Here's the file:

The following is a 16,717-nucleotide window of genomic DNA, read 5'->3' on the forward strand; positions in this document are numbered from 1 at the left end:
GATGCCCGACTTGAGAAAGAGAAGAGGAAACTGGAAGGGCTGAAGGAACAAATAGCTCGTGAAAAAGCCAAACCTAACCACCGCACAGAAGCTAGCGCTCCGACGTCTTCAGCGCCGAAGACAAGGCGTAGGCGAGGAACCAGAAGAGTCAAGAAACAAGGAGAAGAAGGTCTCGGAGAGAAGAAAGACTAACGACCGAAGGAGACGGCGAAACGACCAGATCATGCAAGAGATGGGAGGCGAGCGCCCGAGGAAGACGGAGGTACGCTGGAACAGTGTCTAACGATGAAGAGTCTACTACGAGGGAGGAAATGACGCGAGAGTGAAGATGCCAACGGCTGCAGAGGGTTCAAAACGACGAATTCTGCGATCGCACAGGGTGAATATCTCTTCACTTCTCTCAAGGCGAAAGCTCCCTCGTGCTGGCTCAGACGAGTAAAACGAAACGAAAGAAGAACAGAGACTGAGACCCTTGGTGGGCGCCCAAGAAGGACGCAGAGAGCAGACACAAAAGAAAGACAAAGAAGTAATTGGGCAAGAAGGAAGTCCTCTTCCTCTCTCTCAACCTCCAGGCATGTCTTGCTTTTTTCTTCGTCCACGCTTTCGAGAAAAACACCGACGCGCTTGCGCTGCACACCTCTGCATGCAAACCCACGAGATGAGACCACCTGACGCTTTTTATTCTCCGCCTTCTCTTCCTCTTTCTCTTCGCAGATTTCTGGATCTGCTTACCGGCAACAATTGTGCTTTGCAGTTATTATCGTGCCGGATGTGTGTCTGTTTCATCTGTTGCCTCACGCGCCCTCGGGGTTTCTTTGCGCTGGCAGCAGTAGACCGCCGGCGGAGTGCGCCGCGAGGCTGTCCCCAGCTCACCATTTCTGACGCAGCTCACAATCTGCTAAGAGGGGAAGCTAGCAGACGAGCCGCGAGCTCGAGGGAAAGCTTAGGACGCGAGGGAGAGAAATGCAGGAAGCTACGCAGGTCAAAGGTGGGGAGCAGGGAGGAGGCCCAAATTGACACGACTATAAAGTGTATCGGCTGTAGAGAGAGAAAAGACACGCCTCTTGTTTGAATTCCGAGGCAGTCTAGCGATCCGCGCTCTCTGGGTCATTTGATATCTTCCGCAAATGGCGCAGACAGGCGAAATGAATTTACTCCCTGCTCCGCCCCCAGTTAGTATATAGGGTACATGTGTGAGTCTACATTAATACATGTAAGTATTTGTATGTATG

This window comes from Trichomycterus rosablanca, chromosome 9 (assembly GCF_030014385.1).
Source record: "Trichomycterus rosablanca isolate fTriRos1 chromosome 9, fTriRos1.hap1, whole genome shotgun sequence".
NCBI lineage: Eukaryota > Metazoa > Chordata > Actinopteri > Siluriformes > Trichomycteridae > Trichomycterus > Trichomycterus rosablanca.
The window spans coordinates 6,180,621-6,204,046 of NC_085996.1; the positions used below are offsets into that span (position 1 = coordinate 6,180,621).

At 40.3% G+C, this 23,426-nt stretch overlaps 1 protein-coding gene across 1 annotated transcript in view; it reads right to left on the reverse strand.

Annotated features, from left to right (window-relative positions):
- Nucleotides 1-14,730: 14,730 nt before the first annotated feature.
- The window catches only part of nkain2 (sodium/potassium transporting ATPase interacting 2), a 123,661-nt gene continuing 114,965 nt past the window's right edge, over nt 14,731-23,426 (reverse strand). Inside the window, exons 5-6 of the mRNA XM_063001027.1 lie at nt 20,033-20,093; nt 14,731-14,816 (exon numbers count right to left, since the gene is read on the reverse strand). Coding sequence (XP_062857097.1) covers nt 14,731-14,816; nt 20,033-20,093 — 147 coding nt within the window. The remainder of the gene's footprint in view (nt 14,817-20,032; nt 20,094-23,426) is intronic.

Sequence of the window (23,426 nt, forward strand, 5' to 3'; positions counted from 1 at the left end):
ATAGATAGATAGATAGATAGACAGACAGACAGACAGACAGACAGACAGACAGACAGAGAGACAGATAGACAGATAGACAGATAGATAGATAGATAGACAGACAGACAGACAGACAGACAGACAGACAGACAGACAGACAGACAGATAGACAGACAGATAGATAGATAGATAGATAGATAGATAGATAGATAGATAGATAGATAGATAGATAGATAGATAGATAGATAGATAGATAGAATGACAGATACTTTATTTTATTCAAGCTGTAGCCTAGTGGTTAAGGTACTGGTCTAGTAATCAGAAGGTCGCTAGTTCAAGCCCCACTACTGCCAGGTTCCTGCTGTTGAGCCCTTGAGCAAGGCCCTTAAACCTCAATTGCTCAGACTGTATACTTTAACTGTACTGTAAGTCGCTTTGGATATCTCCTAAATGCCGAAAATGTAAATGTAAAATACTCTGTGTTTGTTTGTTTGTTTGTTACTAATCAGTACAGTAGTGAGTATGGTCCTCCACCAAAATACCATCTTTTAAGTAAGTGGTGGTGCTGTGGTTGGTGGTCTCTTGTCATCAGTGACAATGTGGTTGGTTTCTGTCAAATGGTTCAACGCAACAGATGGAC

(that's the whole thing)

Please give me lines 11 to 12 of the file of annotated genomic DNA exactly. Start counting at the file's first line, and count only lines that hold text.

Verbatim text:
Sequence of the window (23,426 nt, forward strand, 5' to 3'; positions counted from 1 at the left end):
ATAGATAGATAGATAGATAGACAGACAGACAGACAGACAGACAGACAGACAGACAGAGAGACAGATAGACAGATAGACAGATAGATAGATAGATAGACAGACAGACAGACAGACAGACAGACAGACAGACAGACAGACAGACAGATAGACAGACAGATAGATAGATAGATAGATAGATAGATAGATAGATAGATAGATAGATAGATAGATAGATAGATAGATAGATAGATAGATAGAATGACAGATACTTTATTTTATTCAAGCTGTAGCCTAGTGGTTAAGGTACTGGTCTAGTAATCAGAAGGTCGCTAGTTCAAGCCCCACTACTGCCAGGTTCCTGCTGTTGAGCCCTTGAGCAAGGCCCTTAAACCTCAATTGCTCAGACTGTATACTTTAACTGTACTGTAAGTCGCTTTGGATATCTCCTAAATGCCGAAAATGTAAATGTAAAATACTCTGTGTTTGTTTGTTTGTTTGTTACTAATCAGTACAGTAGTGAGTATGGTCCTCCACCAAAATACCATCTTTTAAGTAAGTGGTGGTGCTGTGGTTGGTGGTCTCTTGTCATCAGTGACAATGTGGTTGGTTTCTGTCAAATGGTTCAACGCAACAGATGGAC